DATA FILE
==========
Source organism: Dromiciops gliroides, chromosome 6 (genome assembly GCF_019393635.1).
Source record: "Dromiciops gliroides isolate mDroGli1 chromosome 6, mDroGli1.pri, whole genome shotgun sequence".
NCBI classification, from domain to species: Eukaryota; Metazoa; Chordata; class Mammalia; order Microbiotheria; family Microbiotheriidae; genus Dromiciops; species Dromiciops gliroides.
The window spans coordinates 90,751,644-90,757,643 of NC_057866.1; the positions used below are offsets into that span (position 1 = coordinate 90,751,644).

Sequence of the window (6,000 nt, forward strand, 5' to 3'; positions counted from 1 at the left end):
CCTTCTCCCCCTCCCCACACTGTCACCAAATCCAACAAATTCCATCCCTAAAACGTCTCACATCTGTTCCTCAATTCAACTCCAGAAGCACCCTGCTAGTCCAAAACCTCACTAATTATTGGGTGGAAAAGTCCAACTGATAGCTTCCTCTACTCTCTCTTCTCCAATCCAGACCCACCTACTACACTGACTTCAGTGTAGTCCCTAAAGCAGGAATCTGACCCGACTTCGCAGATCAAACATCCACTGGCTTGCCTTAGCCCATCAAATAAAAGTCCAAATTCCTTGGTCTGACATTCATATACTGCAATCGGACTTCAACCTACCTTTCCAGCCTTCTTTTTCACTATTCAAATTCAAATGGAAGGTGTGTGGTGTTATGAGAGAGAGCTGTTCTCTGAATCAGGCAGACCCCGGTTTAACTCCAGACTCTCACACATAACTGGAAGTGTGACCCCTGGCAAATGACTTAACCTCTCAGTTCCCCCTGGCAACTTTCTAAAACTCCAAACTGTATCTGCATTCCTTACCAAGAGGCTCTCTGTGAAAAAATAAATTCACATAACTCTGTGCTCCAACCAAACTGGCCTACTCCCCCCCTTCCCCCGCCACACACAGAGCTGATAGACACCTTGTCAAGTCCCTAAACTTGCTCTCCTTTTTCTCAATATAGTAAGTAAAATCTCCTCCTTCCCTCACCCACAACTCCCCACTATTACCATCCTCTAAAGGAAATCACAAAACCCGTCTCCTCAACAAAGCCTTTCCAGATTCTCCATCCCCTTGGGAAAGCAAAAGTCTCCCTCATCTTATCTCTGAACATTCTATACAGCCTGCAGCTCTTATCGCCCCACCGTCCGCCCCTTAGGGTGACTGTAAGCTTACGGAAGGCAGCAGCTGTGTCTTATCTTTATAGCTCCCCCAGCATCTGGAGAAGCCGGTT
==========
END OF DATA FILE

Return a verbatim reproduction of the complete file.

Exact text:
Source organism: Dromiciops gliroides, chromosome 6 (genome assembly GCF_019393635.1).
Source record: "Dromiciops gliroides isolate mDroGli1 chromosome 6, mDroGli1.pri, whole genome shotgun sequence".
NCBI classification, from domain to species: Eukaryota; Metazoa; Chordata; class Mammalia; order Microbiotheria; family Microbiotheriidae; genus Dromiciops; species Dromiciops gliroides.
The window spans coordinates 90,751,644-90,757,643 of NC_057866.1; the positions used below are offsets into that span (position 1 = coordinate 90,751,644).

Sequence of the window (6,000 nt, forward strand, 5' to 3'; positions counted from 1 at the left end):
CCTTCTCCCCCTCCCCACACTGTCACCAAATCCAACAAATTCCATCCCTAAAACGTCTCACATCTGTTCCTCAATTCAACTCCAGAAGCACCCTGCTAGTCCAAAACCTCACTAATTATTGGGTGGAAAAGTCCAACTGATAGCTTCCTCTACTCTCTCTTCTCCAATCCAGACCCACCTACTACACTGACTTCAGTGTAGTCCCTAAAGCAGGAATCTGACCCGACTTCGCAGATCAAACATCCACTGGCTTGCCTTAGCCCATCAAATAAAAGTCCAAATTCCTTGGTCTGACATTCATATACTGCAATCGGACTTCAACCTACCTTTCCAGCCTTCTTTTTCACTATTCAAATTCAAATGGAAGGTGTGTGGTGTTATGAGAGAGAGCTGTTCTCTGAATCAGGCAGACCCCGGTTTAACTCCAGACTCTCACACATAACTGGAAGTGTGACCCCTGGCAAATGACTTAACCTCTCAGTTCCCCCTGGCAACTTTCTAAAACTCCAAACTGTATCTGCATTCCTTACCAAGAGGCTCTCTGTGAAAAAATAAATTCACATAACTCTGTGCTCCAACCAAACTGGCCTACTCCCCCCCTTCCCCCGCCACACACAGAGCTGATAGACACCTTGTCAAGTCCCTAAACTTGCTCTCCTTTTTCTCAATATAGTAAGTAAAATCTCCTCCTTCCCTCACCCACAACTCCCCACTATTACCATCCTCTAAAGGAAATCACAAAACCCGTCTCCTCAACAAAGCCTTTCCAGATTCTCCATCCCCTTGGGAAAGCAAAAGTCTCCCTCATCTTATCTCTGAACATTCTATACAGCCTGCAGCTCTTATCGCCCCACCGTCCGCCCCTTAGGGTGACTGTAAGCTTACGGAAGGCAGCAGCTGTGTCTTATCTTTATAGCTCCCCCAGCATCTGGAGAAGCCGGTT